In Venture Captial Gina Neff unpacks the cultural logics that drove complex interactions between society, companies in the heady "dot com" days of the late 1990s, and workers. Her arguments gain both force and complexity by not resorting to typical framings that simply vilify the industry or define its success as hero worship, the result of the cunning of a select few CEOs. Rather, Neff suggests that everyday workers were willing to put themselves on the line for entirely sensible reasons even as they worked towards increasingly uncertain outcomes. Far from its egalitarian claims, the industry rewarded an elite while leaving large swaths of unemployed technical and creative individuals in its wake. "Venture labor" as a concept deftly connects on-the-ground realities with larger movements towards individualism, precarious labor conditions, and modes of doing business in modernity. The book is eminently readable, unfolding a rich history of a lifeworld and serving as a source of concepts richly discussed both within and outside the walls of academia. In the current day we can see "venture labor" in a dizzying array of creative and increasingly precarious hackathons and "innovative" cultures, spreading far beyond its roots as it finds its way into the core of industries worldwide. The release of this text in paperback speaks to its continued importance and should be essential reading for a general audience curious about what really drove dot-com culture and where we can still see its shadow today.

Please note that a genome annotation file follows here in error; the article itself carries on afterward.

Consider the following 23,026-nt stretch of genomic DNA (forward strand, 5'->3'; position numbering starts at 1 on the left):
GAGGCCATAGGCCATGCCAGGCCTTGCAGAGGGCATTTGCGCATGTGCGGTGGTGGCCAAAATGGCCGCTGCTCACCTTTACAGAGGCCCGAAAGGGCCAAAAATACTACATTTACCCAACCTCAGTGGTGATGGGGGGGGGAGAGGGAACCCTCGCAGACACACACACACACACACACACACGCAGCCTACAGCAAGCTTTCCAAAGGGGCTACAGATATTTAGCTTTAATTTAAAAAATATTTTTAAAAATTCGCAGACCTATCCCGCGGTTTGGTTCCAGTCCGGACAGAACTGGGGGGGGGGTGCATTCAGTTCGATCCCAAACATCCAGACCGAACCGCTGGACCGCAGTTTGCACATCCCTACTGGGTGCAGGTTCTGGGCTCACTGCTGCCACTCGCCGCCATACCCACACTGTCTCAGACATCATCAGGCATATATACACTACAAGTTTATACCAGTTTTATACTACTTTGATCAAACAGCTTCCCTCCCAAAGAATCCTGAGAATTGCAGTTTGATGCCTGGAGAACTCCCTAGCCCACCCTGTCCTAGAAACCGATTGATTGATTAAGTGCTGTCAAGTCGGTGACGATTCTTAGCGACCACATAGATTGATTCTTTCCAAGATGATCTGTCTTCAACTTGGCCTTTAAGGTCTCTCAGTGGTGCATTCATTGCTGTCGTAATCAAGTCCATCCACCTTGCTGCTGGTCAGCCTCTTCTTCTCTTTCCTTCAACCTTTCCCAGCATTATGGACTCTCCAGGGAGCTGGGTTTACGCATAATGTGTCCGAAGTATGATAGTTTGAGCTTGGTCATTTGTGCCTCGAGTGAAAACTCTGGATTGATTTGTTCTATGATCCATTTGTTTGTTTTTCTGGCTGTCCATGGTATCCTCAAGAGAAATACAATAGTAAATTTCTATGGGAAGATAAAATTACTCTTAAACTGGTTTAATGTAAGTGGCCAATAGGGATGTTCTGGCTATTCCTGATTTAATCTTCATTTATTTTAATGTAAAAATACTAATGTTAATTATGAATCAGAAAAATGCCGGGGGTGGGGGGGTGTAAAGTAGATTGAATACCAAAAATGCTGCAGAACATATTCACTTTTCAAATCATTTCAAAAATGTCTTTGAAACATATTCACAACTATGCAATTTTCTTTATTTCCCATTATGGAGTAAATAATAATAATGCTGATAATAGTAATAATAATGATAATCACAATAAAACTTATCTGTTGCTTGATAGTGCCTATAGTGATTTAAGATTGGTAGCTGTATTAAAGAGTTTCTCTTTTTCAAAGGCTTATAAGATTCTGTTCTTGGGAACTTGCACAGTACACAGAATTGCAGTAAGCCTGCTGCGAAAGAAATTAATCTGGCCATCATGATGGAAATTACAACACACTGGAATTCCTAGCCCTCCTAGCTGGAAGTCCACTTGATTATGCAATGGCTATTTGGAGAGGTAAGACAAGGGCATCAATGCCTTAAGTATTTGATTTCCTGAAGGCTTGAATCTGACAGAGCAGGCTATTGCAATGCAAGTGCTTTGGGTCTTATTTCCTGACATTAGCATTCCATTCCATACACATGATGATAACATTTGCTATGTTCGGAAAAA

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Format: Hardcover
Neff’s groundbreaking book illuminates how work is being being profoundly reconfigured by the societal shifts associated with digital technologies. Developing the concept of venture labor as the explicit expression of entrepreneurial values by non-entrepreneurs, Neff documents the dilemmas at the heart of these transformations. Putting empirical meat on the bones of an elusive concept, Neff does a great service to scholars of work, the information society, and organizations.
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Format: Paperback
This book guides readers through the social, material, and economic conditions of digital innovation, in a highly readable and insightful account. Neff illuminates the ways that the risks of innovation have been shifted onto (and assumed by) those who work in the world of code. Excellent book!